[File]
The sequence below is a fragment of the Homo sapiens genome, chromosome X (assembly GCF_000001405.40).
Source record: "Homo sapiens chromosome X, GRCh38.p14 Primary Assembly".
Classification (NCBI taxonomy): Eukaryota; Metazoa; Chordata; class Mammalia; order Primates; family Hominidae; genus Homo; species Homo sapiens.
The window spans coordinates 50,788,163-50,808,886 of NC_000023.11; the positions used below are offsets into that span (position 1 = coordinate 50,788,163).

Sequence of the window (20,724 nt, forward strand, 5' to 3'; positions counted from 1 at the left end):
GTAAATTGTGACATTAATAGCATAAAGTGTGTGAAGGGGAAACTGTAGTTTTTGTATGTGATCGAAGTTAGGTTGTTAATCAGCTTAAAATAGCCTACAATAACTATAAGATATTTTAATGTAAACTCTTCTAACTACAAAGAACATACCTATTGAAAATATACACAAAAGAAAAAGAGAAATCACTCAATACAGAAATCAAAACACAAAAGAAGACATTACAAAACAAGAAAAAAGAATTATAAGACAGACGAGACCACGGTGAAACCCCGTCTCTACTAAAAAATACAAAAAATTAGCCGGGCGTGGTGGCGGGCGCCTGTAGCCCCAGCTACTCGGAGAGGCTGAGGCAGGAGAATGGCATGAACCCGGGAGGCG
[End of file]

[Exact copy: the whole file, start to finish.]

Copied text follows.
The sequence below is a fragment of the Homo sapiens genome, chromosome X (assembly GCF_000001405.40).
Source record: "Homo sapiens chromosome X, GRCh38.p14 Primary Assembly".
Classification (NCBI taxonomy): Eukaryota; Metazoa; Chordata; class Mammalia; order Primates; family Hominidae; genus Homo; species Homo sapiens.
The window spans coordinates 50,788,163-50,808,886 of NC_000023.11; the positions used below are offsets into that span (position 1 = coordinate 50,788,163).

Sequence of the window (20,724 nt, forward strand, 5' to 3'; positions counted from 1 at the left end):
GTAAATTGTGACATTAATAGCATAAAGTGTGTGAAGGGGAAACTGTAGTTTTTGTATGTGATCGAAGTTAGGTTGTTAATCAGCTTAAAATAGCCTACAATAACTATAAGATATTTTAATGTAAACTCTTCTAACTACAAAGAACATACCTATTGAAAATATACACAAAAGAAAAAGAGAAATCACTCAATACAGAAATCAAAACACAAAAGAAGACATTACAAAACAAGAAAAAAGAATTATAAGACAGACGAGACCACGGTGAAACCCCGTCTCTACTAAAAAATACAAAAAATTAGCCGGGCGTGGTGGCGGGCGCCTGTAGCCCCAGCTACTCGGAGAGGCTGAGGCAGGAGAATGGCATGAACCCGGGAGGCG